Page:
• The 2-day rest/stress technetium-99m (14 mSv) can be optimized to either stress only (7 mSv) or single-day rest/stress protocols (10 mSv), thereby minimizing radiation exposure.
  • Image acquisition practices can be optimized to lower the amount of required radioactivity. In cooperative patients, the radiotracer dose can be reduced by lengthening acquisition times. Positioning the camera as close to the patient as possible throughout the acquisition is important to lower the required radioactivity dose.
  • Newly developed reconstruction algorithms can maintain image quality from SPECT studies despite reducing the radiotracer dose. Using a novel wide-beam reconstruction algorithm, superior image quality can be acquired with a 50% reduction in radiation dose.
  • If a scanner utilizes a CT scan for attenuation correction, the acquisition protocol can be optimized for the lowest dose available (rod-source).
  • Software developments like resolution-recovery techniques can reduce radiation exposure significantly.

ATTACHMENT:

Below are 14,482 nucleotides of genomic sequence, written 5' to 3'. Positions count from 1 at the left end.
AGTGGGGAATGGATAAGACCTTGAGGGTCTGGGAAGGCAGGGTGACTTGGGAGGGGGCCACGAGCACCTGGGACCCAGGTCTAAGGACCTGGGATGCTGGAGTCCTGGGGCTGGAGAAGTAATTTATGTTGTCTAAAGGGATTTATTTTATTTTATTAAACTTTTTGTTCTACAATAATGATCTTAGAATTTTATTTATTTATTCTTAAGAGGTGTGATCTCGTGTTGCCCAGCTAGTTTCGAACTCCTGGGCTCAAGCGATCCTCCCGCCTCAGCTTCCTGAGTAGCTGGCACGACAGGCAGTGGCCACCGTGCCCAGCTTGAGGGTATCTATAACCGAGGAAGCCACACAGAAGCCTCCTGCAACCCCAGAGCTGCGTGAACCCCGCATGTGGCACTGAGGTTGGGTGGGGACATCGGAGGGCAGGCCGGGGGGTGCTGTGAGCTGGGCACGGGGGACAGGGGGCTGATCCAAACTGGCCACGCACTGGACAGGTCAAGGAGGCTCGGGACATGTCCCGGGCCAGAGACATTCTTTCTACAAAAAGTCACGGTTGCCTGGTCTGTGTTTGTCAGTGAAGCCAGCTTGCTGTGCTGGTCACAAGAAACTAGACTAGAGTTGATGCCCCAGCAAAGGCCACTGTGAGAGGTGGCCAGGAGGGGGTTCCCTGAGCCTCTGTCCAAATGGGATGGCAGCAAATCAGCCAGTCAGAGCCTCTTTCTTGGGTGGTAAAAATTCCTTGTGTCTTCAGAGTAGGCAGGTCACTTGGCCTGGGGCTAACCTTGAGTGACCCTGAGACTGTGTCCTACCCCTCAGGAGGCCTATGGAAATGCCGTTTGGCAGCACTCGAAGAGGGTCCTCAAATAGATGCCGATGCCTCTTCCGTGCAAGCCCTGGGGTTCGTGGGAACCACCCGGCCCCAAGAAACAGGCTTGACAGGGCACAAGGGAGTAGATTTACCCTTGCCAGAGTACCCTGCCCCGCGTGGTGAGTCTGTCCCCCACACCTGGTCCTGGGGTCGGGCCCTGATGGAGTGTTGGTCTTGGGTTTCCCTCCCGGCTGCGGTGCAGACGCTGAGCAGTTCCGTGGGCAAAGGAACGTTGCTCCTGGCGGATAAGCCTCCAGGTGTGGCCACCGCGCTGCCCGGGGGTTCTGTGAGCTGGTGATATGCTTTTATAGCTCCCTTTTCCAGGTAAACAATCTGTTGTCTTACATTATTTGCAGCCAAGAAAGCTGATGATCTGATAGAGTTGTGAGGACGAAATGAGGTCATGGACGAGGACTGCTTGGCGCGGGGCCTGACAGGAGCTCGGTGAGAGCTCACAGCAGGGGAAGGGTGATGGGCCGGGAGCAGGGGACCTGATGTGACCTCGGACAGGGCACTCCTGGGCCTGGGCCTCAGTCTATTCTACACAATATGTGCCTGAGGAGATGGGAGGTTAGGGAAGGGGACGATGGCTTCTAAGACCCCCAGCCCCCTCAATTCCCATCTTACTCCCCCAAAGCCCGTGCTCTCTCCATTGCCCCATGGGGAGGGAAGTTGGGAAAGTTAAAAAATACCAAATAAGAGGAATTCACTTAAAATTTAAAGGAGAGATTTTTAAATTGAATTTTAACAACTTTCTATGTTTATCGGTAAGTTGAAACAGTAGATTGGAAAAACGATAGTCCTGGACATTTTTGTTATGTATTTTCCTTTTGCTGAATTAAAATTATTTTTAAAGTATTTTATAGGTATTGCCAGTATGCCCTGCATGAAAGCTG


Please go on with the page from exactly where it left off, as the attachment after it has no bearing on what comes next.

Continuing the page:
The most common complications from the procedure are mild reactions to the vasodilators and other medications used during the test. These side effects include flushing, headache, GI distress, and lightheadedness. More severe side effects such as hypotension, arrhythmias, chest discomfort, or AV blockade may also be seen. Rarely, an allergic reaction to the tracer compound or study medications may occur. The healthcare team should also consider the risks of radiation exposure to the patient, particularly if the patient is pregnant or planning to become pregnant. A Tc stress/rest cardiac scan carries the greatest effective radiation dose at 11.8 mSv, while a Tc brain scan carries an effective dose of 5.7 mSv. The effective dose for most SPECT scans, excluding cardiac stress/rest studies, is usually below 10 mSv. By comparison, the effective radiation doses for head computed tomography, chest computed tomography, and computed tomography coronary angiography are 2.0, 7.0, and 16.0 mSv, respectively.[15]

Clinical Significance

In myocardial perfusion testing, SPECT has been shown to have a sensitivity of 82% and a specificity of 76% for the diagnosis of coronary artery disease. In addition, those patients with normal myocardial SPECT imaging have less than 1%  yearly risk of adverse cardiac events. Regarding cerebral imaging for the diagnosis of Alzheimer dementia, SPECT has a sensitivity of 92%, a specificity of 100%, a positive predictive value of 92%, and a negative predictive value of 57%.[10][16][17]